Wakefield hangs above the city about as far north in the Bronx as one can go before crossing into Westchester. It’s a largely West Indian neighborhood where businesses on White Plains Road, the main thoroughfare, proudly display the Jamaican flag. It was along that avenue, under the elevated tracks of the 2 and 5 trains, that officers Tyrone Horne and Andrew Jarvis first saw something they regarded as suspicious. They were part of a Street Narcotics Enforcement Unit, staking out corners and trap houses. By 2012, most of the city’s precincts had eliminated their SNEUs, as street deals had declined, but not in the 47th Precinct; the department thought that a SNEU could still make “quality arrests” in the North Bronx. Sitting in a parked Lexus, Horne and Jarvis, who are both black, watched three black male teenagers walk into and then quickly out of a bodega.

According to internal documents from the NYPD’s Firearm Discharge Review Board investigation obtained by New York, Horne was the first to see what he thought was the butt of a gun sticking out from one teen’s waistband. Later, Horne would tell investigators that Graham looked suspicious because he’d been “walking with a purpose,” and Jarvis would confirm that he saw a gun. They relayed the sighting to the others on the team before following the teens up White Plains Road.

Sergeant Scott Morris, the officer in charge of the SNEU, was sitting in an unmarked sedan a few blocks away. Morris asked Horne and Jarvis to confirm what they had seen. “I definitely see the gun,” came Horne’s reply, according to another officer’s statement. “It’s under his shirt.”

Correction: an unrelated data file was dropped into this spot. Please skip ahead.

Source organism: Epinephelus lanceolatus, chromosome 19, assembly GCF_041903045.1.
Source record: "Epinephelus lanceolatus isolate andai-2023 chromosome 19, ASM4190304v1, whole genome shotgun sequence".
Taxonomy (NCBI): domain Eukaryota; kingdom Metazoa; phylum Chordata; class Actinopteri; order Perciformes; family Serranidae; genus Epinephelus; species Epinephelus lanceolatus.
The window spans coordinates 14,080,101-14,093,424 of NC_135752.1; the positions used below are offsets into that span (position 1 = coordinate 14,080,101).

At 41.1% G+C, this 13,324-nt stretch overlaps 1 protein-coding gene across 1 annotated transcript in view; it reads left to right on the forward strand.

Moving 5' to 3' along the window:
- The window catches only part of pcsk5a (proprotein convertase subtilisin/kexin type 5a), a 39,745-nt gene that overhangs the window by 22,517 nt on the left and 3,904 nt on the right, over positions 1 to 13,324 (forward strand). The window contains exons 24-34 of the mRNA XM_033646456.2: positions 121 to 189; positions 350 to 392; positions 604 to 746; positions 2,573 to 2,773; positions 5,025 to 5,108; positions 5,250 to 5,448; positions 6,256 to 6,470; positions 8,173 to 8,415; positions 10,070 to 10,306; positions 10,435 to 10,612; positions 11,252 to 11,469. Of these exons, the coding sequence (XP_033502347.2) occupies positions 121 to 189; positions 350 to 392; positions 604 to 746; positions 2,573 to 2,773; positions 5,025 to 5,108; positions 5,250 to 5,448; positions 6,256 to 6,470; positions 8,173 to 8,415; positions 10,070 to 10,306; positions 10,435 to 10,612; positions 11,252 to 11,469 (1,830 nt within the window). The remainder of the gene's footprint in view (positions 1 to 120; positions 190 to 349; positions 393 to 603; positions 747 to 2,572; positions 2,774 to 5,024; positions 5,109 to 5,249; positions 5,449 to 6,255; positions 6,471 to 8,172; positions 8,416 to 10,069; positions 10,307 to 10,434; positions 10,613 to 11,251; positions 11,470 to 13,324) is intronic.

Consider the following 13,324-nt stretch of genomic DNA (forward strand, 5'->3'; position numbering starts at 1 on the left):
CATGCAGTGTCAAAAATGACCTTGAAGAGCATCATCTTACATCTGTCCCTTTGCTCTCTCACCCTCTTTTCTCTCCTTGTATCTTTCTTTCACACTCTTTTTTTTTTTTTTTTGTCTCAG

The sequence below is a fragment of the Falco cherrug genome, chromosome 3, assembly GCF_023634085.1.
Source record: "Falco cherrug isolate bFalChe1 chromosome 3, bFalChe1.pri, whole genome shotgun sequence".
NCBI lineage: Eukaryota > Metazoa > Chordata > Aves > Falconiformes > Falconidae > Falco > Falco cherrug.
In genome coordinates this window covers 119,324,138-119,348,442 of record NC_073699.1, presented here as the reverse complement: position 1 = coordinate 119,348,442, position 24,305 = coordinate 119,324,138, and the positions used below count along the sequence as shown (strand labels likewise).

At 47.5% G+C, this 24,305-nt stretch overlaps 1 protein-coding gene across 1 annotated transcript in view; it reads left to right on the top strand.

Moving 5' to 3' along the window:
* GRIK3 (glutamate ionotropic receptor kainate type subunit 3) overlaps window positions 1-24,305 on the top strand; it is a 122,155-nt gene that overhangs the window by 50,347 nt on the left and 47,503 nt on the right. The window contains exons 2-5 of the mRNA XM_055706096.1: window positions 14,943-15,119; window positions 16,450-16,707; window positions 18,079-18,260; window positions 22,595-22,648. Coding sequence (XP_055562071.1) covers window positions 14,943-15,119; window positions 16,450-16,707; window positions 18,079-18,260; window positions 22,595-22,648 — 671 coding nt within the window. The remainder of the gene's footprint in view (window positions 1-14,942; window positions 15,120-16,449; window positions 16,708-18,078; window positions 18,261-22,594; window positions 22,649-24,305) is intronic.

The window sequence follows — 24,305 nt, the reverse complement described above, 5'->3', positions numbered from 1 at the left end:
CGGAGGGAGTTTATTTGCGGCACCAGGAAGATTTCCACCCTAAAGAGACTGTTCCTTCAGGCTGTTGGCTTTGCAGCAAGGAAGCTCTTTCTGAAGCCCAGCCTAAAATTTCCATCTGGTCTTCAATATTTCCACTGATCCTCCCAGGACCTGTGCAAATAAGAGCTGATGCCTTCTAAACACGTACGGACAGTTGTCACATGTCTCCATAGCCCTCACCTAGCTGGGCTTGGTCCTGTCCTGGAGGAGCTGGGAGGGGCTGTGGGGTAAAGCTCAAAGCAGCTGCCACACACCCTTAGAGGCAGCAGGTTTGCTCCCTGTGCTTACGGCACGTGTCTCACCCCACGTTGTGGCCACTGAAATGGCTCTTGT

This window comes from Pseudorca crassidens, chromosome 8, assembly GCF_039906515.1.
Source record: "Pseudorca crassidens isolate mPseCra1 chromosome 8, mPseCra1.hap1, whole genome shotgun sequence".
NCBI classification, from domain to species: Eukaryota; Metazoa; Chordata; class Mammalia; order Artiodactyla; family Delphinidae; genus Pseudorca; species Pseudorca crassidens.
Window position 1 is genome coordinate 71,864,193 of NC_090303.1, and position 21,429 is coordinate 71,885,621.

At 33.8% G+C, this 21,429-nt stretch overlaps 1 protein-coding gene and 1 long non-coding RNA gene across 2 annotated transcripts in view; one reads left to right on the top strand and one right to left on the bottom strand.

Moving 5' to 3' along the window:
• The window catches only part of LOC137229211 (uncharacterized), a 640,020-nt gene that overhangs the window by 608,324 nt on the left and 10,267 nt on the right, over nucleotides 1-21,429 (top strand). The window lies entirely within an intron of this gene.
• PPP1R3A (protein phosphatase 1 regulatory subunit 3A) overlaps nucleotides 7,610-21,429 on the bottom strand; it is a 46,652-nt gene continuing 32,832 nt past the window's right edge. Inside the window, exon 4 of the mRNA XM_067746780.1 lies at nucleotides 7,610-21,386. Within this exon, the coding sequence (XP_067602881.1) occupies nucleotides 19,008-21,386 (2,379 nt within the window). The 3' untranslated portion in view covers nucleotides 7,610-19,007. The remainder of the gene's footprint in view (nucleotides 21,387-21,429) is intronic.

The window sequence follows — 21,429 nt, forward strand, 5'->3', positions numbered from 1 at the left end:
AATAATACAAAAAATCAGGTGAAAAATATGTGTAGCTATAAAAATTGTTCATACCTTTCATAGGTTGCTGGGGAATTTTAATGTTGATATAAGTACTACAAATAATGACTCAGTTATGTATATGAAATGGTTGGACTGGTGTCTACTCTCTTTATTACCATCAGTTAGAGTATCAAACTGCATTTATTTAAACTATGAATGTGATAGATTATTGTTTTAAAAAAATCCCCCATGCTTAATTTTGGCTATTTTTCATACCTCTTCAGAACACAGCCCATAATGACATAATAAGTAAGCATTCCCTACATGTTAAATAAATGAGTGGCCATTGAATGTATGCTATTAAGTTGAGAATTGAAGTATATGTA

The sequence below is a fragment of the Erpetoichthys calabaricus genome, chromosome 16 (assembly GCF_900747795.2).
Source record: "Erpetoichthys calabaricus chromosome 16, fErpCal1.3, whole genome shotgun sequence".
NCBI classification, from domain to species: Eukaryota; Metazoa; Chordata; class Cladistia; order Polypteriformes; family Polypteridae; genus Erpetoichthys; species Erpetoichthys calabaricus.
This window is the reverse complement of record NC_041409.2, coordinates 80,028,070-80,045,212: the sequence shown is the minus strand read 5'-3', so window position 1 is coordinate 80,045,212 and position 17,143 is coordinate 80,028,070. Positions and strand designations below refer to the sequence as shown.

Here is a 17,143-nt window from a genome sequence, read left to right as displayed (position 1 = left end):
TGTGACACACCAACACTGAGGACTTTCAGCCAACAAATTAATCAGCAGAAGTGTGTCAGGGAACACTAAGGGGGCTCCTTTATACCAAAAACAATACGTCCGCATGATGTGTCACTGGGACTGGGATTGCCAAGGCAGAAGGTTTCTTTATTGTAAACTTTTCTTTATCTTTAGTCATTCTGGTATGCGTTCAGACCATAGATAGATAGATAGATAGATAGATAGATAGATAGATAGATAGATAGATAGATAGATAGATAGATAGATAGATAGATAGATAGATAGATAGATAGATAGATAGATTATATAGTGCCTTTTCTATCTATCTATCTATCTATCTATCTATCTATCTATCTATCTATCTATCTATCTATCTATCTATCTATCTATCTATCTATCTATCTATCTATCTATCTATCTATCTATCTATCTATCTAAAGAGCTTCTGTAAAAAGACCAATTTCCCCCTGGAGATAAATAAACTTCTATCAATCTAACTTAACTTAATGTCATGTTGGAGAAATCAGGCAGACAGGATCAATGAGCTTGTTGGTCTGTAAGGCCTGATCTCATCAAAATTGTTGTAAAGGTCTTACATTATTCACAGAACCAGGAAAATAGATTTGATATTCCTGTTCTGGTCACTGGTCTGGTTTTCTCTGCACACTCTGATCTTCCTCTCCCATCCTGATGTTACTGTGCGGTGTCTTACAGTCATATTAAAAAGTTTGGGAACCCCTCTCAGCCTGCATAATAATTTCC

Haste, then 30, perked up when he heard Horne say “gun.” In a series of interviews, Haste described the incident and subsequent fallout to me in great detail. He was parked nearby at the steering wheel of the “p-van” (prisoner van), a 12-passenger Ford Econoline. Haste, who had been in the SNEU for just two months, had worked in the 47th Precinct since graduating from the Police Academy three years earlier and had impressed his superiors by racking up 175 arrests. He told me that he chose to join the SNEU after learning the department didn’t have much use for a white guy as an undercover cop. For the same reason, Haste rarely manned the SNEU’s observation post — he’d stick out too much — and when he did, he’d dress as an MTA employee. Mostly he drove the p-van.